This week the staff held a planning meeting, one of several, to begin mapping out the coming year. In my first parish, the rector called it the long death march through the calendar—painful, but necessary. Actually, we had a lot of fun along the way, and I’m grateful we are working on the project further ahead than in some years.
All too often the tasks of daily life can consume our time and energy such that we lose sight of the big picture. I’m reminded of when we lived in Evanston, right on the border with Northwestern University’s campus, and the students would all walk looking down at the sidewalks, which were plastered with signs announcing this or that upcoming opportunity. Now, of course, students are just as likely to be looking down at their phones while walking, something I’m afraid I’m guilty of as well. But life is more than the immediate demands and expectations. We need to remember to look up, to see further out, to ask the bigger questions.
Author and theologian Frederick Buechner put it this way:
We are much involved, all of us, with questions about things that matter a good deal today but will be forgotten by this time tomorrow—the immediate wheres and whens and hows that face us daily at home and at work—but at the same time we tend to lose track of the questions about things that matter always, life-and-death questions about meaning, purpose, and value. To lose track of such deep questions as these is to risk losing track of who we really are in our own depths and where we are really going.
Rarely do we move in a perfectly straight line. Making a commitment to giving ourselves time to think about the meaning, purpose and value of our life and to ensure our priorities reflect what truly matters, can help us be sure we are on track, giving our time and energy to those things that are most important to us. I know first hand how hard it is to do and how essential both as an individual and when working as part of a larger community.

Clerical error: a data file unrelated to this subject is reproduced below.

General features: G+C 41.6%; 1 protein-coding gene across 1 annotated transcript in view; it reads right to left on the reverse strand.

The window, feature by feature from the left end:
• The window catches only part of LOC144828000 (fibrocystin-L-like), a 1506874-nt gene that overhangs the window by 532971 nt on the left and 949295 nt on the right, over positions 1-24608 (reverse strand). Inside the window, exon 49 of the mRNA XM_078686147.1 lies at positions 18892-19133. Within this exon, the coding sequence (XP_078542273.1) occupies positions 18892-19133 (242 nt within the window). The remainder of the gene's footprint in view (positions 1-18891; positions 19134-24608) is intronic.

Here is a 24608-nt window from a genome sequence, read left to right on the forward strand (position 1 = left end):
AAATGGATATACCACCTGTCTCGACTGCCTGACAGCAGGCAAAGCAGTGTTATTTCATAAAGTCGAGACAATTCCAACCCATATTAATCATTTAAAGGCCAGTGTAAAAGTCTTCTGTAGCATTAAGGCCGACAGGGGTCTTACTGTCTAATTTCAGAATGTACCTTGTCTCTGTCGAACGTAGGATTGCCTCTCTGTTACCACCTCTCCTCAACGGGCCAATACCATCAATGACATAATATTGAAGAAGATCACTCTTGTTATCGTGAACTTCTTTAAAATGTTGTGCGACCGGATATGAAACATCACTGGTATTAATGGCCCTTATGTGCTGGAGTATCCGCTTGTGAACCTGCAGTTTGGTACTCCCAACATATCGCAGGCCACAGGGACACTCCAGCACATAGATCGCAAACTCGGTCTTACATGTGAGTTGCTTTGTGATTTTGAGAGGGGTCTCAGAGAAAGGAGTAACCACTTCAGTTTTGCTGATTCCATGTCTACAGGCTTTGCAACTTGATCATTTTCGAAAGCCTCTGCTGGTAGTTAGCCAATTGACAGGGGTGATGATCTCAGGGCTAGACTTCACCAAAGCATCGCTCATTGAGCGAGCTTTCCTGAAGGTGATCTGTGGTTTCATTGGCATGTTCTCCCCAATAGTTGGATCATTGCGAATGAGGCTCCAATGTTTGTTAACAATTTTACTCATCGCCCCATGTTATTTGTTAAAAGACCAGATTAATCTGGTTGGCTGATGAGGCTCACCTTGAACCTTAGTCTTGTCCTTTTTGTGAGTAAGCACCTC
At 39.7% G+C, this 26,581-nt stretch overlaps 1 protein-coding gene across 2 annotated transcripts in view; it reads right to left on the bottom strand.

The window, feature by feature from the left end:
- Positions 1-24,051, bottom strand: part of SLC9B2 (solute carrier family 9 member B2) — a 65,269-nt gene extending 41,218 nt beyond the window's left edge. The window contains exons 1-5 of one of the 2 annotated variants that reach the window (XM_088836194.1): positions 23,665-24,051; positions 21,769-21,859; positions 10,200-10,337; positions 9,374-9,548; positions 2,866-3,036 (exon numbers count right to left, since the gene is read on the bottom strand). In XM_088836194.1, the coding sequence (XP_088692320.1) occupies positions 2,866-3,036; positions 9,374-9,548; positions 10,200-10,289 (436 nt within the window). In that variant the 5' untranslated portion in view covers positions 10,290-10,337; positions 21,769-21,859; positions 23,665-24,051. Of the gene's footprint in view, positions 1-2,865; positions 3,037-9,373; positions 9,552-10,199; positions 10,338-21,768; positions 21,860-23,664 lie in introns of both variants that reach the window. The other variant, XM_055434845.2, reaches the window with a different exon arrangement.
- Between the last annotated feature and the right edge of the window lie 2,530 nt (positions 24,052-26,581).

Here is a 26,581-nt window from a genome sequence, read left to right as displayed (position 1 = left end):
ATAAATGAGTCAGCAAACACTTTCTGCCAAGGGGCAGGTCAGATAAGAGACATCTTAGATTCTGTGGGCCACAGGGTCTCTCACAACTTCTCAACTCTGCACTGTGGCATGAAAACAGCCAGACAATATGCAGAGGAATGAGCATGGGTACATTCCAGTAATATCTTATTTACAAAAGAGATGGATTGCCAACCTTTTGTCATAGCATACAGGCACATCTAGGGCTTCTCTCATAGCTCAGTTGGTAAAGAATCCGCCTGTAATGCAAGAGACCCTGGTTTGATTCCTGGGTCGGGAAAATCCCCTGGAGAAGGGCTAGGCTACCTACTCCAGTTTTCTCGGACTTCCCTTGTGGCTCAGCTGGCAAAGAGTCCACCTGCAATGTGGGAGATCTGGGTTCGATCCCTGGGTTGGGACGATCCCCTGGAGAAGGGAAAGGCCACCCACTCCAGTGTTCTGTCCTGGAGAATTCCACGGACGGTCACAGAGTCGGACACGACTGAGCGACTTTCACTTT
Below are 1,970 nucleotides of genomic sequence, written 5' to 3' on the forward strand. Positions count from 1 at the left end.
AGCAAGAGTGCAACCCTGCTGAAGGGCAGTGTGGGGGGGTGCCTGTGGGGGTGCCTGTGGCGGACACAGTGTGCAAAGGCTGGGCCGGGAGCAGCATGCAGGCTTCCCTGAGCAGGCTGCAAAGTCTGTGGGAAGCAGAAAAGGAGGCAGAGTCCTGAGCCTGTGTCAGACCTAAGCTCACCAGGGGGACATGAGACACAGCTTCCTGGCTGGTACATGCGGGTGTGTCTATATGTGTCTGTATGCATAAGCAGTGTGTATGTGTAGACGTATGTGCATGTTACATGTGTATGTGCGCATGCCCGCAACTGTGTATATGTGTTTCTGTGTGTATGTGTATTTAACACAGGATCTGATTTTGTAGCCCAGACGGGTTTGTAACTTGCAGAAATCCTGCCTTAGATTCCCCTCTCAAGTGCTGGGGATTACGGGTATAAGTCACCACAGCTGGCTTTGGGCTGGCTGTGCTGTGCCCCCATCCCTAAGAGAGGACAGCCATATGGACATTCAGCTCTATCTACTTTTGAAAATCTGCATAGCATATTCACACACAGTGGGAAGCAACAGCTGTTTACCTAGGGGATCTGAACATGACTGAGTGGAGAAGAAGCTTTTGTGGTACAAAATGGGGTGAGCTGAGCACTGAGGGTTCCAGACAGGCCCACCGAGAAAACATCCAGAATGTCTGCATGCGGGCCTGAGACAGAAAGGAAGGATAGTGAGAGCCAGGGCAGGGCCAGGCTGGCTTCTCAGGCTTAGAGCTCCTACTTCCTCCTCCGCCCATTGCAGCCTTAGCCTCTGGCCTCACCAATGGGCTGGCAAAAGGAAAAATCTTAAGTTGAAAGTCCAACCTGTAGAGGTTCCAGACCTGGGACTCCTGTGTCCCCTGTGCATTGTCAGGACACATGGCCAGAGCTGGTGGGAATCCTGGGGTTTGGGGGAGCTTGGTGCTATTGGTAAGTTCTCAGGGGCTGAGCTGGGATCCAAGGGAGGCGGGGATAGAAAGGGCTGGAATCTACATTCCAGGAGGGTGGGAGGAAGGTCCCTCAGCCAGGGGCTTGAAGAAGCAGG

Our parish Identity Statement, Celebrating God’s love for all, seeking to embody Christ in the world, is helping to shape and inform the longer range planning of both the staff and the vestry. This Sunday, we’ll have time to explore this more during our vestry town hall meetings, but it is a lens we can all use to reflect on the purpose, meaning and values in our own life as well as within the parish community and ministries. It goes behind the “what” are we doing and moves us into questions about “how” we go about doing whatever it is we do. How do I show up with others? How am I present to and with those who I find easy to love and those who may trigger me, for whatever reason. How am I making decisions about my time, money, energy and other resources, remembering that whatever I put my energy and focus into, grows. What do I want to grow in my life, and how am I investing toward that end?
Church is a place that can and, hopefully does, encourage you to make space to explore these essential questions by fostering opportunities to engage with scripture, with others who are sharing the journey with us, and with ourselves. Thomas Merton said, with God, a little sincerity goes a long way. If we desire to engage in these bigger questions, there will be sufficient space in our lives to do so. In God all things are possible!
Hope to see you Sunday,